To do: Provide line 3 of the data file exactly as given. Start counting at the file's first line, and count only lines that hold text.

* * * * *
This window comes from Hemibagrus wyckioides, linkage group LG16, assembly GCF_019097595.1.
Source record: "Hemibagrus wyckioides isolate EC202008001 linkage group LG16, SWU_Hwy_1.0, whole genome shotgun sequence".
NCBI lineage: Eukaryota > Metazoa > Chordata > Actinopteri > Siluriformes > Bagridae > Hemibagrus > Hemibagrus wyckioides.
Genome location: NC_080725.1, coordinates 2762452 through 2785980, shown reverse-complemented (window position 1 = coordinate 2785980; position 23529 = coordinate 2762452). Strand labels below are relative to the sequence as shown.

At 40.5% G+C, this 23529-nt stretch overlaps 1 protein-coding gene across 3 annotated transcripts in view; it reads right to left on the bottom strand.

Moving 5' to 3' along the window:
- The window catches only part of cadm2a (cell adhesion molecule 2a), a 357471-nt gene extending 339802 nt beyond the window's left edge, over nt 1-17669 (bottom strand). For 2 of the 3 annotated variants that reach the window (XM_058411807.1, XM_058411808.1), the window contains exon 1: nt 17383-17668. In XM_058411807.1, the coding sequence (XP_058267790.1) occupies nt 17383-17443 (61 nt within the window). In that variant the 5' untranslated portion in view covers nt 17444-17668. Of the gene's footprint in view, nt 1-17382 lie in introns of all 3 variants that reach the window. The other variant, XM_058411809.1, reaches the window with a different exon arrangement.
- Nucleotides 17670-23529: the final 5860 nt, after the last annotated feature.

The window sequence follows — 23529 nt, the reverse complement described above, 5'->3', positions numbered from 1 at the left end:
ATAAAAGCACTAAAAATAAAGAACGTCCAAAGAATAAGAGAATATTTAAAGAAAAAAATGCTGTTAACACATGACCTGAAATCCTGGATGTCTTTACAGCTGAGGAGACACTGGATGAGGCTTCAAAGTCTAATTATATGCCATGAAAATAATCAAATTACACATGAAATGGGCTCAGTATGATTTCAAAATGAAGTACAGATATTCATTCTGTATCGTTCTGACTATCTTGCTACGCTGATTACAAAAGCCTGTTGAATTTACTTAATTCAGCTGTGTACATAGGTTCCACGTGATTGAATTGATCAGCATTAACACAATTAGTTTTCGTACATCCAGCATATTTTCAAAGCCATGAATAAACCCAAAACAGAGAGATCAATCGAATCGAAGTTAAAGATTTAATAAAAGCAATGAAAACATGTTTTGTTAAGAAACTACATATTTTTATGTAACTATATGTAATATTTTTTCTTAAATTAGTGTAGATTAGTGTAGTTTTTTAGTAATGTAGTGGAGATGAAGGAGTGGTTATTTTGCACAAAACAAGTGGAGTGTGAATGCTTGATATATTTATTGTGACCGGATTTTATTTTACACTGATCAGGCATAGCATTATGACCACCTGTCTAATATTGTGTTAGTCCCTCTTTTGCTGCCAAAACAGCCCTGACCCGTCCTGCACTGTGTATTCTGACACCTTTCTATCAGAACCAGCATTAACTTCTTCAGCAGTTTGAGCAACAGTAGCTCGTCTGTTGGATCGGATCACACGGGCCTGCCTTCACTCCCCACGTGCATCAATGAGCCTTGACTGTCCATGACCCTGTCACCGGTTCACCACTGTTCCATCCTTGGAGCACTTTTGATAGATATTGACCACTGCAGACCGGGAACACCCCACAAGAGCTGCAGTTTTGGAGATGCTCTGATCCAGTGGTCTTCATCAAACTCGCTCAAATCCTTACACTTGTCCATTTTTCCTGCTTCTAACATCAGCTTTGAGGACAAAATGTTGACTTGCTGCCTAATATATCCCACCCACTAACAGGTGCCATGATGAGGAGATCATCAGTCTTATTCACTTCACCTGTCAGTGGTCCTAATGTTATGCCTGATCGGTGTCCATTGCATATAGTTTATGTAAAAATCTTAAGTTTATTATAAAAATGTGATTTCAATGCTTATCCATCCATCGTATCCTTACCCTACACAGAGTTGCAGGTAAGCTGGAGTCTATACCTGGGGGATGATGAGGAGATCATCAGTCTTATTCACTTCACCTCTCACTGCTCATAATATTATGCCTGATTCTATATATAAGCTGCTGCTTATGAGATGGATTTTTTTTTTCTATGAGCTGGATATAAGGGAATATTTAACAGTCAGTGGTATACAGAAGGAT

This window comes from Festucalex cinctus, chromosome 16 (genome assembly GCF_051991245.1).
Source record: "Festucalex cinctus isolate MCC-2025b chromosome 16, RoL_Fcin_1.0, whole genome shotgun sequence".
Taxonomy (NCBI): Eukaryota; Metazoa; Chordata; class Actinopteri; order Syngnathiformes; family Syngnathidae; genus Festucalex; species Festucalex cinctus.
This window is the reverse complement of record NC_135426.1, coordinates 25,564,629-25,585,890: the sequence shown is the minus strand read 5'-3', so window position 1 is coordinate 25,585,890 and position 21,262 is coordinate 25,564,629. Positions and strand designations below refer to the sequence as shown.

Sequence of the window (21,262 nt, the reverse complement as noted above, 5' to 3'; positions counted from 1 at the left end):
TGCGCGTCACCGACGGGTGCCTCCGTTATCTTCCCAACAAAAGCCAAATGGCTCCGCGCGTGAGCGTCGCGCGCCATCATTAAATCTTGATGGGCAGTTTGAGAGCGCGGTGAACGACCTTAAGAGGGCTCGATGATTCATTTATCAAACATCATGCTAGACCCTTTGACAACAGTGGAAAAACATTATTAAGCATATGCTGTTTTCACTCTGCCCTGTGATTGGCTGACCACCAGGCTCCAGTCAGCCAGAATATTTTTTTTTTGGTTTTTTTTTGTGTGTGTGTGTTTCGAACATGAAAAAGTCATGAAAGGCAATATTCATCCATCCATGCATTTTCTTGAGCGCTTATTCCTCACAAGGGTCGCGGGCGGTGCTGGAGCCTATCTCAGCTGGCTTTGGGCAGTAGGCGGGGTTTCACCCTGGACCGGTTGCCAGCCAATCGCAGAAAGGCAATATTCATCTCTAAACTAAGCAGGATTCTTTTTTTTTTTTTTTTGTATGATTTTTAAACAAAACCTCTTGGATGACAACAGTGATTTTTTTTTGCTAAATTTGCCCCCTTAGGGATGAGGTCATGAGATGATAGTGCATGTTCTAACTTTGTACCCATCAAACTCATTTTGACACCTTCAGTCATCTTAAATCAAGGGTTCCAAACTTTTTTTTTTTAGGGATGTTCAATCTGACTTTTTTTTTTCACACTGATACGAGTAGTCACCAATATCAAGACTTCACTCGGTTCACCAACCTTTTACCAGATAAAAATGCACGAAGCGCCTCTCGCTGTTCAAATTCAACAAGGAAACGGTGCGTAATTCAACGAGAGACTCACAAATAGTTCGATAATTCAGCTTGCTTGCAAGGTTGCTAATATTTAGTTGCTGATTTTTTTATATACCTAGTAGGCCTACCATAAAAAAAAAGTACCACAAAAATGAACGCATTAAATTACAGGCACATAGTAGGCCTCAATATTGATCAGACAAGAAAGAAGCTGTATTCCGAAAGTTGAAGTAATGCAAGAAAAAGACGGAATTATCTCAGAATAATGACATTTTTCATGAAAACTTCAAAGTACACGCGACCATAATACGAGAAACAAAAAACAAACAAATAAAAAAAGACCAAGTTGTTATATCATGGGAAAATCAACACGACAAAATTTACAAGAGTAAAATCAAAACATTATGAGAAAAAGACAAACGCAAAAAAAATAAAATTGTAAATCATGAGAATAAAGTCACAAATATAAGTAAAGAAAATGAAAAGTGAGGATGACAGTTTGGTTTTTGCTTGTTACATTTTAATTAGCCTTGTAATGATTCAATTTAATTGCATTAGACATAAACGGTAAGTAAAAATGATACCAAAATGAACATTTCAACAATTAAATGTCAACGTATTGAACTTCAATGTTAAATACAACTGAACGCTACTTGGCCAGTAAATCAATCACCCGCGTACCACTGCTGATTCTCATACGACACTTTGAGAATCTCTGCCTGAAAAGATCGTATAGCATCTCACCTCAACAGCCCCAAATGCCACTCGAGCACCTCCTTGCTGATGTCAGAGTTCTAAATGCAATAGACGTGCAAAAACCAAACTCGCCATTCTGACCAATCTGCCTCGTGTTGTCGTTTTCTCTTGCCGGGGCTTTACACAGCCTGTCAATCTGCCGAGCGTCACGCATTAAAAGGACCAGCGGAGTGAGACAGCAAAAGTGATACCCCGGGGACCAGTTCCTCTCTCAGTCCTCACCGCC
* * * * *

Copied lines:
NCBI lineage: Eukaryota > Metazoa > Chordata > Actinopteri > Siluriformes > Bagridae > Hemibagrus > Hemibagrus wyckioides.